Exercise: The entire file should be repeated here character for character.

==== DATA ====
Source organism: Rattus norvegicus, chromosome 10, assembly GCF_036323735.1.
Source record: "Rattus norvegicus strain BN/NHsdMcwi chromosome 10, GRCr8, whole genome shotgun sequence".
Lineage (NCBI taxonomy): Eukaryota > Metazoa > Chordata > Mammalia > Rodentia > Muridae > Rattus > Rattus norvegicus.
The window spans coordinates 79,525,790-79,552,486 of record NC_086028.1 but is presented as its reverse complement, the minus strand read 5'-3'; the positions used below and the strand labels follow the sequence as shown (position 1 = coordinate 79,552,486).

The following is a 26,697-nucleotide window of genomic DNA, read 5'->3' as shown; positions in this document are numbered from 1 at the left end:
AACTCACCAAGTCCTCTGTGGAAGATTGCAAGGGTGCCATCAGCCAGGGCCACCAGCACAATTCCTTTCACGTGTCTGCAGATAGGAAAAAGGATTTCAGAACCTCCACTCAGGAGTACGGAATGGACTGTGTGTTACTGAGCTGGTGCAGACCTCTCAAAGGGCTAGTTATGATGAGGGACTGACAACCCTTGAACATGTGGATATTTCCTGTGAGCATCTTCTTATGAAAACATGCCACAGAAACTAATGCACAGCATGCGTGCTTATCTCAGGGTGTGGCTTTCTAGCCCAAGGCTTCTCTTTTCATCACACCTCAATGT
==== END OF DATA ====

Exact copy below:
Source organism: Rattus norvegicus, chromosome 10, assembly GCF_036323735.1.
Source record: "Rattus norvegicus strain BN/NHsdMcwi chromosome 10, GRCr8, whole genome shotgun sequence".
Lineage (NCBI taxonomy): Eukaryota > Metazoa > Chordata > Mammalia > Rodentia > Muridae > Rattus > Rattus norvegicus.
The window spans coordinates 79,525,790-79,552,486 of record NC_086028.1 but is presented as its reverse complement, the minus strand read 5'-3'; the positions used below and the strand labels follow the sequence as shown (position 1 = coordinate 79,552,486).

The following is a 26,697-nucleotide window of genomic DNA, read 5'->3' as shown; positions in this document are numbered from 1 at the left end:
AACTCACCAAGTCCTCTGTGGAAGATTGCAAGGGTGCCATCAGCCAGGGCCACCAGCACAATTCCTTTCACGTGTCTGCAGATAGGAAAAAGGATTTCAGAACCTCCACTCAGGAGTACGGAATGGACTGTGTGTTACTGAGCTGGTGCAGACCTCTCAAAGGGCTAGTTATGATGAGGGACTGACAACCCTTGAACATGTGGATATTTCCTGTGAGCATCTTCTTATGAAAACATGCCACAGAAACTAATGCACAGCATGCGTGCTTATCTCAGGGTGTGGCTTTCTAGCCCAAGGCTTCTCTTTTCATCACACCTCAATGT